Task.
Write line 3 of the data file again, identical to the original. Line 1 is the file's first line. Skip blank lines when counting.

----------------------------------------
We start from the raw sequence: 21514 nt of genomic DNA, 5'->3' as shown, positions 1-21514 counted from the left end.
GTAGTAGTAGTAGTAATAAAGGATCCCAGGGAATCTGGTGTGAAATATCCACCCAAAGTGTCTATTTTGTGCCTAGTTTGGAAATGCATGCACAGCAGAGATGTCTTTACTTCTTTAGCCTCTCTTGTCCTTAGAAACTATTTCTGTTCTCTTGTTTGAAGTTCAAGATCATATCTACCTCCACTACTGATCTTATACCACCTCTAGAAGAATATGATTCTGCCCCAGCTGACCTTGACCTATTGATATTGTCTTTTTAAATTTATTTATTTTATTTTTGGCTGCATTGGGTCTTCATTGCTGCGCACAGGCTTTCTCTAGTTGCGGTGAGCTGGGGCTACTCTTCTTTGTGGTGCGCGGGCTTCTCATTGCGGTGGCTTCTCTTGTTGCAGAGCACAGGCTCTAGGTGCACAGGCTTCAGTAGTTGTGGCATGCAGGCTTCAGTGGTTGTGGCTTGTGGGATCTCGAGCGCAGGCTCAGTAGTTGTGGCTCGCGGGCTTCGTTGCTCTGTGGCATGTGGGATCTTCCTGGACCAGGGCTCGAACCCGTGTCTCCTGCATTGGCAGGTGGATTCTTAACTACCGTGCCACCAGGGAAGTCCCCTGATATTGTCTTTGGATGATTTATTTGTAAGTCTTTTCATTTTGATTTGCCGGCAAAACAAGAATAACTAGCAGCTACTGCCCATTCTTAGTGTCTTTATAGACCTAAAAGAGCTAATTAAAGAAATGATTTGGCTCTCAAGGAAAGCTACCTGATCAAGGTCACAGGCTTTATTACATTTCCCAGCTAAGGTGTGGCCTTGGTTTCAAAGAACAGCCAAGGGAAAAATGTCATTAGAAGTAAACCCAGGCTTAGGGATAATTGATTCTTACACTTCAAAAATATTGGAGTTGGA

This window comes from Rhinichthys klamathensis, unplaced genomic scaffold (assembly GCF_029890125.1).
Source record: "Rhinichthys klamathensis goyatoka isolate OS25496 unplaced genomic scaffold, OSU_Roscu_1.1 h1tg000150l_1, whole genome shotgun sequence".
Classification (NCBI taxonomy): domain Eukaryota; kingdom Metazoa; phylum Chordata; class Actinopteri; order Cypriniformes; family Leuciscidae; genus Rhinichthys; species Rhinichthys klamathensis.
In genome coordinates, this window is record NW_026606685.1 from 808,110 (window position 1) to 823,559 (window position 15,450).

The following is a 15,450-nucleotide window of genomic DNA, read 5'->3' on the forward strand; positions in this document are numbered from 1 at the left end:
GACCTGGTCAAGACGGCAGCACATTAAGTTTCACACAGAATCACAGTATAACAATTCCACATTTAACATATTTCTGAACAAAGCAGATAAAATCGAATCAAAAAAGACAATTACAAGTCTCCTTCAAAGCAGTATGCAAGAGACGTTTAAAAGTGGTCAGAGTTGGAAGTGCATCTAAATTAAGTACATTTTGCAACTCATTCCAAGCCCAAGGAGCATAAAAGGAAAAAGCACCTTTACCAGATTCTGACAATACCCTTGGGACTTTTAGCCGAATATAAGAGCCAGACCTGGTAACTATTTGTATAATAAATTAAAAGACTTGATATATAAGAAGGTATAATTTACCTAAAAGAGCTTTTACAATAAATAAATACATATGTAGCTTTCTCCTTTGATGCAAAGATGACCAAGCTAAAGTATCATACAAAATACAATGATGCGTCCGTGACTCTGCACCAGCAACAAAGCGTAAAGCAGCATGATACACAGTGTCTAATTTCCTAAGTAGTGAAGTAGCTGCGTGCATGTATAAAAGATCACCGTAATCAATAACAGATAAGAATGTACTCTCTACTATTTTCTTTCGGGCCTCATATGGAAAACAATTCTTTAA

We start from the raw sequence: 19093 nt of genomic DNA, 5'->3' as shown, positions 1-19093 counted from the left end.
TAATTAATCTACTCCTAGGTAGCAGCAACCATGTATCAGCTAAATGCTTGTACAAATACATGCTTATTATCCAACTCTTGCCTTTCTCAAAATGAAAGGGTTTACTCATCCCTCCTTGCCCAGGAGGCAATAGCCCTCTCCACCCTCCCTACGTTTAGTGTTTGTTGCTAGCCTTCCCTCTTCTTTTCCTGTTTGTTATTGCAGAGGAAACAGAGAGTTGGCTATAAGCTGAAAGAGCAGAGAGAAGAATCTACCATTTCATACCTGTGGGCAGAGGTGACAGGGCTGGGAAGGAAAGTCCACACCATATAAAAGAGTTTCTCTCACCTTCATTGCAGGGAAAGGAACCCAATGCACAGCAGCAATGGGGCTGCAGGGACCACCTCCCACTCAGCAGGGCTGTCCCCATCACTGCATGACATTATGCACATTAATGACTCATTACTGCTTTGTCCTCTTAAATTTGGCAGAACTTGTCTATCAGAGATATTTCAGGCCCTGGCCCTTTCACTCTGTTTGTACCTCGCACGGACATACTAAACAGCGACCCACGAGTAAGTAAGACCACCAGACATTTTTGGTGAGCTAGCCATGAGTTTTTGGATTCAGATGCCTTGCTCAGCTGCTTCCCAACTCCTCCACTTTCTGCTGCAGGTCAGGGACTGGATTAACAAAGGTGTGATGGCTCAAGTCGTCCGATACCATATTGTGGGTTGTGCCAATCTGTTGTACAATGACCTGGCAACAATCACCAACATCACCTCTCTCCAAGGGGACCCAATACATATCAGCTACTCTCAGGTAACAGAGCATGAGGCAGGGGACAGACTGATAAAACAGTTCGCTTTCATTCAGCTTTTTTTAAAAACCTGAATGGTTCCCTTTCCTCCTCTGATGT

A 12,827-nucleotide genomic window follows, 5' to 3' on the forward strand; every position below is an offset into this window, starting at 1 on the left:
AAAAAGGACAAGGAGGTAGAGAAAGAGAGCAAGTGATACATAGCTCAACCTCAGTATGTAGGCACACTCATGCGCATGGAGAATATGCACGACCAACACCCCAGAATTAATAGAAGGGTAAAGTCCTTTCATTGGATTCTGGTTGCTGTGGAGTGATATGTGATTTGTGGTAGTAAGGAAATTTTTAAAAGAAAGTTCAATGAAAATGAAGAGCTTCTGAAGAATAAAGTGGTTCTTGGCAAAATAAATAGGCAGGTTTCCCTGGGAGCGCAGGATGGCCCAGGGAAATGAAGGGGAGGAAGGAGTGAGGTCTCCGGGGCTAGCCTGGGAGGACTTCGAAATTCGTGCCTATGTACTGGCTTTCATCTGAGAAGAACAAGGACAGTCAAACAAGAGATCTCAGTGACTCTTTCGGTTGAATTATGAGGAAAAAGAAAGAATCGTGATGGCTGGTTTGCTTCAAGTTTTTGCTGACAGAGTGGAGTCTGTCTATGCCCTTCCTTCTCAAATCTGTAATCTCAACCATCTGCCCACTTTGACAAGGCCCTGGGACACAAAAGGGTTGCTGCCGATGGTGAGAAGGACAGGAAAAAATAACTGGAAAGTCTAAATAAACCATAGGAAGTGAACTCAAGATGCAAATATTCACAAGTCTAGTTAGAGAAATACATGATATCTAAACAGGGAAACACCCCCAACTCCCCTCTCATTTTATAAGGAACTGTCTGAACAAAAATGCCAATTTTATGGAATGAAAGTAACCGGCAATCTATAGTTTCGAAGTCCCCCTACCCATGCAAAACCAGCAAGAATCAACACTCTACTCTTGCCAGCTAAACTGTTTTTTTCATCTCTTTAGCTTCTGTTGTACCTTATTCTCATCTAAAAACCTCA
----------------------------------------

This window comes from Rhinichthys klamathensis, unplaced genomic scaffold (assembly GCF_029890125.1).